and the value of nothing

November 25, 2018  •  2 Comments

It's very important for good art to be expensive - Simon de Pury, Auctioneer

Ninety-Nine percent of Artists don't have money - Jerry Saltz - Art Critic

I watched The Price of Everything again last night.  Not sure why but it fascinates me.  The astronomical prices modern art demands is so far out of my life experience that perhaps it's the opportunity to peek behind the curtain for ninety minutes that compels me to watch.  I would not for a moment want to live there, except perhaps, a day with Larry Poons would be fun.  Larry has a weathered, down-to-earth appeal and wears clothes that I could afford. 

The Price of Everything is a well produced HBO documentary of the highly financed art world.  For my limited experience in these matters it seems balanced; there are the good, the sorta bad, but not many ugly.  It's not a condemnation of a finicky art world, HBO draws open the curtain and lets you hear from people who have a passion for such things as perfect balloon figures, gazing balls, and (some really beautiful) abstract painting.  I think they know they get mocked and made fun of and I really don't think they care.  The film is not there to make fun of them and doesn't try.  I like that about it.  Some of these very rich have a true passion for art; then, some buy for pure investment.  If you have any amount of liberal social conscience in you you'll cringe at times when you see the amount of disposable income being directed toward these pieces. 

I came away feeling a bit sad and angry for the artists themselves.  Fortune does not seem to favor them, at least not initially. One artist was shown a video of her piece being auctioned in the secondary market for nearly a million dollars, none of which goes to her.  It was flipped, like real estate. 

Jerry Saltz made an interesting observation.  He lamented that much of the art being auctioned will never be seen in public during his lifetime.  These pieces will hang in private apartments in London, New York, Shanghai, and never be seen again.   He seemed truly sad and made me consider the value of these pieces to our cultural heritage.  Where does the Mona Lisa belong? Venus de Milo?  But I also heard from Amy Cappazzello of Sotheby's who appreciates museums but also bemoans the fact that many museums, due to space limitations, will store great works for years, rarely allowing them to see the light of a well lit gallery.  Both cases are sad in a way. 

                              This has the value of a house, I like it, but, it's not a house.  Artist, Gerhard Richter, pointing at one of his pieces


Note: the above piece can be purchased for much, much less than a house. 


JWSmith Photography
Hello, Cedric,

A one-eared Koala wearing sunglasses.
My first thought, “huh?”
My second thought, “did they legalize LSD in Australia?”
Then I looked at the image again.

I now cannot see anything but a one-eared koala in sunglasses. :-)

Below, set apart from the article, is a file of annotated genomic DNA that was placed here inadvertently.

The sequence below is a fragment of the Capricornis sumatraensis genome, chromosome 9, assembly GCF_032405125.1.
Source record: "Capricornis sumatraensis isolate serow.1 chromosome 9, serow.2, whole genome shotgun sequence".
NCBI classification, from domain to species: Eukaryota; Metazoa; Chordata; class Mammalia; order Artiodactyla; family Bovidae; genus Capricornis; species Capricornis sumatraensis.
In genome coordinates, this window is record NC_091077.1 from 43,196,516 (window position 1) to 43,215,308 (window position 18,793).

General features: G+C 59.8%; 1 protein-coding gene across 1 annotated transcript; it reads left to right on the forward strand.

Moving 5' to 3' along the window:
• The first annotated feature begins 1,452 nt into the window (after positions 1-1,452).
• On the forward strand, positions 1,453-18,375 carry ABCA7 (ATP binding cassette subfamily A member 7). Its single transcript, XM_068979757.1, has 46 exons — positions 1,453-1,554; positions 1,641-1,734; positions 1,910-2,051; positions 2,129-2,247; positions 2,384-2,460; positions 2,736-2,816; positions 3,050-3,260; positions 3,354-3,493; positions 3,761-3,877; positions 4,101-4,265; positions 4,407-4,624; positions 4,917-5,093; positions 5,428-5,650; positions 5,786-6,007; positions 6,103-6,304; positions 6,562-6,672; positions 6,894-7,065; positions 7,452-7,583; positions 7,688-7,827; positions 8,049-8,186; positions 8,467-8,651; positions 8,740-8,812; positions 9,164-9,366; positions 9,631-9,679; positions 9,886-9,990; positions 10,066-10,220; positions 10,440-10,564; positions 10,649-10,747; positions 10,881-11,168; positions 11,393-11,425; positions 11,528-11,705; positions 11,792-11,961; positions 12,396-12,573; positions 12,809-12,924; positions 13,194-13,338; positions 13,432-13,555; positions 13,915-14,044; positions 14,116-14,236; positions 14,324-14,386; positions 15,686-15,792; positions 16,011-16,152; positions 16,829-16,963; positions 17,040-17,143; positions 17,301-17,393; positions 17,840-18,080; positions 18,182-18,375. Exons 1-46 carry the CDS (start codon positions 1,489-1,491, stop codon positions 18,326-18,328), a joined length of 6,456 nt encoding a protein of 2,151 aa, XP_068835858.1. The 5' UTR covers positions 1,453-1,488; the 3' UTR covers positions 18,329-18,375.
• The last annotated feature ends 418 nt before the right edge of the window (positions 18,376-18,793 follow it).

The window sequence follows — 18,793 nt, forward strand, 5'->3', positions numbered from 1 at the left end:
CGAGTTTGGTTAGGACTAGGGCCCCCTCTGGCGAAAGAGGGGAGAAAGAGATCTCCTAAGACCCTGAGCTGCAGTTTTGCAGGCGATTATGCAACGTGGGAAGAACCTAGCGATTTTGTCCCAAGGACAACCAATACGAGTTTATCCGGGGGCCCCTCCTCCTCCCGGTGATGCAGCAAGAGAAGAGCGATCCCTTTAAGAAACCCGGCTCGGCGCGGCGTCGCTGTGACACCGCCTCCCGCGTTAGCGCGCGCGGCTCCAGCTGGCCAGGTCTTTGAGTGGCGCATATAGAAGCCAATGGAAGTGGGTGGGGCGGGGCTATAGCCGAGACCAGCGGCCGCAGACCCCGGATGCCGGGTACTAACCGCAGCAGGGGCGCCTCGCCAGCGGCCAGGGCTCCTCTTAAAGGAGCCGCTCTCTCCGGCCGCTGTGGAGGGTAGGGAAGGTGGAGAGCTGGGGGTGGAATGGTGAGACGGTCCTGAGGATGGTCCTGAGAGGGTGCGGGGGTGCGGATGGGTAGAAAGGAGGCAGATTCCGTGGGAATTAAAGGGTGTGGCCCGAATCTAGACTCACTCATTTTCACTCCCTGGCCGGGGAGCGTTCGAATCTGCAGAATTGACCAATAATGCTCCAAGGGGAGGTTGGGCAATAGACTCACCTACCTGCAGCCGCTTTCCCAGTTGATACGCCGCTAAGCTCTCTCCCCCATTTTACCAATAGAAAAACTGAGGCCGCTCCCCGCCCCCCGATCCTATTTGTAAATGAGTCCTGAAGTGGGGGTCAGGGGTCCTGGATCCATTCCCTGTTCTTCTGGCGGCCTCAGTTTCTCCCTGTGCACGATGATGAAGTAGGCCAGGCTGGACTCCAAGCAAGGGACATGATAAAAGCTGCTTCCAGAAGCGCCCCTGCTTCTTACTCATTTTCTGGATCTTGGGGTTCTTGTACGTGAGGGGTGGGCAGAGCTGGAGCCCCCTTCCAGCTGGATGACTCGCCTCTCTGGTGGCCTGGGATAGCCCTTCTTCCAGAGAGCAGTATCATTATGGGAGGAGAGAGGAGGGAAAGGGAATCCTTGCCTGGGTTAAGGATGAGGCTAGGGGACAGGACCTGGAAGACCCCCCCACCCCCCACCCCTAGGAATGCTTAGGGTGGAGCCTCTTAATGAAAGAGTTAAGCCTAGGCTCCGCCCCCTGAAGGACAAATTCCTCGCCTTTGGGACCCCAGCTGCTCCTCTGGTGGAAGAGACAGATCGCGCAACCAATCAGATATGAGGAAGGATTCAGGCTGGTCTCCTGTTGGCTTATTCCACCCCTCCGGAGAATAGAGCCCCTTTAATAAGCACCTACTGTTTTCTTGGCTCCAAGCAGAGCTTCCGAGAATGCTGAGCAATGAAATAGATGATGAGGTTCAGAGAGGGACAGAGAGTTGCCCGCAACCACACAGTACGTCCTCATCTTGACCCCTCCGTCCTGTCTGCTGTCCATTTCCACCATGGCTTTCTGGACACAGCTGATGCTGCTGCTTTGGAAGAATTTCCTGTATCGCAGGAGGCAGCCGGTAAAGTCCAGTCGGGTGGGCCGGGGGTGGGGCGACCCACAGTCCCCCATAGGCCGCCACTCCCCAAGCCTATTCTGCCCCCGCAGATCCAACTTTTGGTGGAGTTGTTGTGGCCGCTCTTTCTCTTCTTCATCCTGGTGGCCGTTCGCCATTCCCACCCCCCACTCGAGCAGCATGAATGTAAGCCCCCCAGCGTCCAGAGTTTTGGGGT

Cedric Canard(non-registered)
Nice write-up Joe. I haven't seen it yet as I don't have HBO but I suspect it will be available at some point on pay-per-view or something similar. Your impression of this documentary being well balanced and representing all sides fairly and without agenda is good to know. Such documentaries are a rare thing these days.
I am not sure I would feel overly sorry or sad for artists whose artwork get sold for seven figures on the secondary market. That would just make any future work that much more valuable. Having said that, I have heard that there is a move to use distributed ledger technology (blockchain) for artworks which would allow some commission to flow back to artists each time a work was sold. A kind of royalty program for art similar (but different) to what is available to musicians.
The observation about so much art being hidden away from the public is no doubt true and it is something I have thought about myself. And I will admit that such thoughts pique my curiosity. But the reality is that whatever is available to the public, even if it was only 10% of the total number of artworks, is still far, far, more than I could see in a lifetime, even if I had dedicated my entire life to just looking at art. So even if all artworks were suddenly made available for all to see, I still would not get to see any more than what time would permit. I think what is more important, is that museums maintain a good cross-section of works from throughout the ages and from all genres. This is where good curators come in. So I cannot really say that this saddens me. I don't do well when given too much choice anyway, so I am probably better off ;)
By the way, that's a nice piece of art you have there too. It looks like an abstract of a one-eared koala wearing sunglasses. I reckon it would do very well in Japan. They are koala-mad over there. Seriously though, I do like it. Very much the sort of photographic art I enjoy. I am equally serious about seeing a one-eared koala wearing sunglasses. Very cool.
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